I just read this blog post “I Would Be Begging for Help if it were Me” by Fivehundredpoundpeep. I highly recommend it to all ACONs. However, I won’t lie–her well written article triggered me, and the following may be the most emotional post I ever wrote.
This actually started as a reply on her blog, but I decided to turn it into an article because it’s very much on my mind. Tears are not far away.
The mother she describes in her article sounds EXACTLY like mine–the tone, choice of words, attitude, everything. Criticism under the guise of “help.” Dismissal in the name of love. With mine it’s always “positive thinking:”
“If you were not so negative, things would come more easily to you.”
“If you were more pleasant to be around, you would be able to make the connections to help you advance in a career.”
“You never were the competitive type.”
And always, always, “You’re too sensitive.”
Well, excuse me, Mommie Dearest, you’re too damn insensitive. You may not know it, but my high sensitivity, much as it may annoy you, is going to OUT you one day as the MALIGNANT NARCISSIST you always were, and will save my sanity. Be afraid. Be very afraid.
And then you dare to tell me how much you love me in the next line? Prove it.
She used to send me corny memes and hackneyed sayings about always being sunny and cheerful, and accepting things the way they are. Scooping all these memes together and throwing them in the blender, here’s the pureed form of the message she was giving me:
“You are a failure and will never get anywhere in this world because you’re not a fun person, you never smile, you’re always negative, but you should accept things as they are and be happy with your lousy lot, because you don’t deserve any better.
That’s what she was really saying. She’s one of what I call “the positive thinking nazis.” Actually both my parents are. There’s nothing wrong with positive thinking, of course, and it’s something we should all strive to do. But my FOO took it too far. They used it as a way to sugarcoat and deny real issues. It was like putting a Band-aid on a cancerous lesion so it didn’t have to be seen. If it didn’t have to be seen, it would go away. That was the sort of narcissistic magical thinking and insanity I had to deal with.
They used it as a way to deny responsibility. That’s the most glaring thing wrong with the positive thinking movement, when taken to ridiculous extremes. The denial of reality and rejection of responsibility.
Of course if I ever confronted my mother about this (which I never did, not directly anyway, since I was a teenager), she’d either fly into a narcissistic rage or vehemently deny it.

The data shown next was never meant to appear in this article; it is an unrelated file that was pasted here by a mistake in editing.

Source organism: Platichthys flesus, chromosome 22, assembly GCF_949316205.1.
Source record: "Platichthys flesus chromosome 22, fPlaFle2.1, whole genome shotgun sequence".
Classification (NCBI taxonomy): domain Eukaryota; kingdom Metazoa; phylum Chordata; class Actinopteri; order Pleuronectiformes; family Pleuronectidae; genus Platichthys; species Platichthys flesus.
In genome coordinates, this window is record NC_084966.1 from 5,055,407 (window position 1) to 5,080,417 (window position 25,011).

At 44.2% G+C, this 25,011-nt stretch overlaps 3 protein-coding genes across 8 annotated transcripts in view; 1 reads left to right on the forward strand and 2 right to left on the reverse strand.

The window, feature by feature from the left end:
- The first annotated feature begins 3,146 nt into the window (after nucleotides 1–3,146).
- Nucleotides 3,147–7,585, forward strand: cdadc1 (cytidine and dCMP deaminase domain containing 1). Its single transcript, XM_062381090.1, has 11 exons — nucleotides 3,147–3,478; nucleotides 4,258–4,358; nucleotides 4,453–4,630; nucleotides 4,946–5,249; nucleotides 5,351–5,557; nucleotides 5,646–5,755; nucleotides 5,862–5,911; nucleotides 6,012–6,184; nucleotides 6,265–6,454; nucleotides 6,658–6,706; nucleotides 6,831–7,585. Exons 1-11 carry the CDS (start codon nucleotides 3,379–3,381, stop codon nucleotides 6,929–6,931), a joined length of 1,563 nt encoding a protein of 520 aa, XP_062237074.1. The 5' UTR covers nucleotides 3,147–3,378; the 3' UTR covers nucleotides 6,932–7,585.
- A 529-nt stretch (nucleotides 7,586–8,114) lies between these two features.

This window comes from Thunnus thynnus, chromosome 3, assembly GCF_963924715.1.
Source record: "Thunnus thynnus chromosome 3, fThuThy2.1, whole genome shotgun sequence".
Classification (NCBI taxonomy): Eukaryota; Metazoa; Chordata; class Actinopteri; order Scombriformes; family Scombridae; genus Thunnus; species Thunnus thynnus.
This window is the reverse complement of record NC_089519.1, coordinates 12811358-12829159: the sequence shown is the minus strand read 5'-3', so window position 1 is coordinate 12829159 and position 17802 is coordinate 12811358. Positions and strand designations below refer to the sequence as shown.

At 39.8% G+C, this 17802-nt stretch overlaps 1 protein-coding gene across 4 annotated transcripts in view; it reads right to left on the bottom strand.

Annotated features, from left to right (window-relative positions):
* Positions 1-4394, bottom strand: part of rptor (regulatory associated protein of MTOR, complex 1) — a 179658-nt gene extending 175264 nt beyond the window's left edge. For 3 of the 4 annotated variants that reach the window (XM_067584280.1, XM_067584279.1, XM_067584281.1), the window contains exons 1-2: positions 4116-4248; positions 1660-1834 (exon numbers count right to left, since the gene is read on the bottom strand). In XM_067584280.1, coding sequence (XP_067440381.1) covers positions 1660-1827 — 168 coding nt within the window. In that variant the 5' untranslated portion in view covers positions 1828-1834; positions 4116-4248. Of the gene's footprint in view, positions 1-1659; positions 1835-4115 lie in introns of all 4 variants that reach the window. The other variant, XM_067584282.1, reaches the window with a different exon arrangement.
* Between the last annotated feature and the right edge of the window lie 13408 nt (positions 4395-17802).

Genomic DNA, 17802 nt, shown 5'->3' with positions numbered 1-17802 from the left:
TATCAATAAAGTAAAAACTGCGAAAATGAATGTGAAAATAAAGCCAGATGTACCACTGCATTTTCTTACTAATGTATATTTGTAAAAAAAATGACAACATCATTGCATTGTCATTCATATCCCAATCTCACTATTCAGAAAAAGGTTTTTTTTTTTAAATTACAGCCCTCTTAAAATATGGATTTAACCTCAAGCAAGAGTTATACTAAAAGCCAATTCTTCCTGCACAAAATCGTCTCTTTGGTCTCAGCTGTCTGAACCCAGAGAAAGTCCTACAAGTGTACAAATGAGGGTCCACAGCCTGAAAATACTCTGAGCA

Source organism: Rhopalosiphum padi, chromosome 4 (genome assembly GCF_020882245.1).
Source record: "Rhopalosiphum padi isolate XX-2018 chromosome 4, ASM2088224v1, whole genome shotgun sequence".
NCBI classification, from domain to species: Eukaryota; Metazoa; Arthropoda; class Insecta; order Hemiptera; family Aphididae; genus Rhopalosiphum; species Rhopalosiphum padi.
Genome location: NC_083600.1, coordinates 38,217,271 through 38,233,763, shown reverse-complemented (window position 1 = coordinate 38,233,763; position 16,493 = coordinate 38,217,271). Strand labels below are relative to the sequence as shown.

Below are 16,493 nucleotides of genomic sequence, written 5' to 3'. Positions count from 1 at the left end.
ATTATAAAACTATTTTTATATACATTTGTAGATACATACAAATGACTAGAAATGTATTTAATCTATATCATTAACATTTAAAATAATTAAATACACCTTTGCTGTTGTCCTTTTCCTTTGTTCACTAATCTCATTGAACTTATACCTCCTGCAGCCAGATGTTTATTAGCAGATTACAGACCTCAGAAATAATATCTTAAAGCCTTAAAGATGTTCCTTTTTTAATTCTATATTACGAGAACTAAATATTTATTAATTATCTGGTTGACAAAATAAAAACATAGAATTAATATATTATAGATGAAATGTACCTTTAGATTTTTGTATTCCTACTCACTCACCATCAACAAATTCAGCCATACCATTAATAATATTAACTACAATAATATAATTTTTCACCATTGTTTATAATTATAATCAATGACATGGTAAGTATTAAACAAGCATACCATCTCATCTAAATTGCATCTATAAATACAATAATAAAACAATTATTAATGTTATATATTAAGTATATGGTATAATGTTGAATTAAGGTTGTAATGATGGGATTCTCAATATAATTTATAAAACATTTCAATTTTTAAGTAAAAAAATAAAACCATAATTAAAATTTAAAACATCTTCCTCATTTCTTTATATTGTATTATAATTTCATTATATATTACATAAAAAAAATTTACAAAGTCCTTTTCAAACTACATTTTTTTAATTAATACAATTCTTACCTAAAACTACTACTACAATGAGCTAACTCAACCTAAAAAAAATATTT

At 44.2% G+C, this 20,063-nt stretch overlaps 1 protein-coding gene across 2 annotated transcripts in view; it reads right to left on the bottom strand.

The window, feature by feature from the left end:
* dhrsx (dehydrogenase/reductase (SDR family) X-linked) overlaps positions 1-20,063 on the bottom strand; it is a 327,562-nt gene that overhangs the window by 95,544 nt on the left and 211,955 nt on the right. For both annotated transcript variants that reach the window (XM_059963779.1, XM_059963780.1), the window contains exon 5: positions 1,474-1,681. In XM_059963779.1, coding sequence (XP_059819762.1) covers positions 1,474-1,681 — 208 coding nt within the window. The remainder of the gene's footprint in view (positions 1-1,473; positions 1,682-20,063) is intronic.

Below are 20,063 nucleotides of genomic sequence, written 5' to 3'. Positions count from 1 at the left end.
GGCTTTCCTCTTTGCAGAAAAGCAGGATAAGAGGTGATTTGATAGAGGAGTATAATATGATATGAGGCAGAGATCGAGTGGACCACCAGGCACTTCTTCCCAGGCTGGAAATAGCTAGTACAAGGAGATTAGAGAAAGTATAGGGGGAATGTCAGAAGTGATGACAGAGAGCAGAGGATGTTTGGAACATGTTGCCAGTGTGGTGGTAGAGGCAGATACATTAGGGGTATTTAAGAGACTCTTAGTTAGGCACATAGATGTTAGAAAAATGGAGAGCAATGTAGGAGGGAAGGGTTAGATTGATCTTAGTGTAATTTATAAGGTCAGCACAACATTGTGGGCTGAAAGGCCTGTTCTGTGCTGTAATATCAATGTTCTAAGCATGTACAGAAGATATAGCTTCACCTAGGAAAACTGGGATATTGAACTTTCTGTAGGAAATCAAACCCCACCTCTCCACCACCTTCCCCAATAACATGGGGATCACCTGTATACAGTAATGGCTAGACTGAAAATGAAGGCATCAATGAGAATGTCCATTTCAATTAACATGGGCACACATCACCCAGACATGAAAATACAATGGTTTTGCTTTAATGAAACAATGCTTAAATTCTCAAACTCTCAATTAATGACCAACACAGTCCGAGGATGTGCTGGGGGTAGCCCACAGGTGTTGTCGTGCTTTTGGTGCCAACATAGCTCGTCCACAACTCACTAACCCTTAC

My mother still has the power to make me feel this way. That’s why we’re estranged.
Seriously, that’s the only kind of “help” I have ever gotten from my MN egg donor since I grew up. But I can’t be rejected anymore because I don’t ask her for a thing anymore. I could be lying in a gutter with a broken leg and no home and no way to get to the hospital, and she’d probably tell me I was just being too negative and drawing in my own bad fortune. I would rather lie there and bleed to death than beg her to help.
My whole FOO are huge proponents of the postmodern narcissistic grandiose fantasy of “you create your own reality. If you fail, it’s no one’s fault but your own. Pick yourself up by your bootstraps and suck it up.” It’s The Cliff’s Notes version of Ayn Rand’s objectivism. No compassion. No empathy. No love. Only judgment, gaslighting, subtle put downs, no loyalty, and thinly veiled hatred. And unfair and untrue accusations of my acting “entitled” because at my age, of course I should not be needing any help. But I’ve never asked them for much anyway. They think I asked for too much. All I ever wanted was love. No their conditional fake excuse for love.
It made me furious to the point of wanting to smash my fist into a brick wall when well-meaning people who may have heard about my financial problems or need of emotional support, said to me something like, “Honey, don’t you have a family you can turn to?” Or “Surely your family will help you out of this jam.” Sometimes it still happens, though I tell no one IRL my troubles. But I don’t want to hear what they have to say: all these people assume that just because their own families will help them or give them a hand up when they’re down on their luck or just need a non-judgmental listening ear or a soft shoulder to cry on, then the same must be true of my family too. It’s just what everyone does for own flesh and blood, right?
These fortunate people with loving families may be well meaning but they assume because theirs will help them and give them unconditional love, that the same holds true for people like us. They simply can’t or won’t believe there are some parents who actually HATE THEIR CHILDREN.
I get so tired of it. So very tired of it. That’s why I tell no one my problems anymore except on my blog. I never ask my parents for help, ever, and never will again. Especially not my mother. But I won’t need to. I’m still poor but I’m surviving, even thriving now–but not because of any of their heartless and judgmental “advice.”
I’m getting better because I have the ability to reach out to my real family–this amazing community of people who have such similar stories–through a skill I’ve recently rediscovered and is the tool to my healing: my writing.
I don’t need to be my mother’s scapegoat anymore.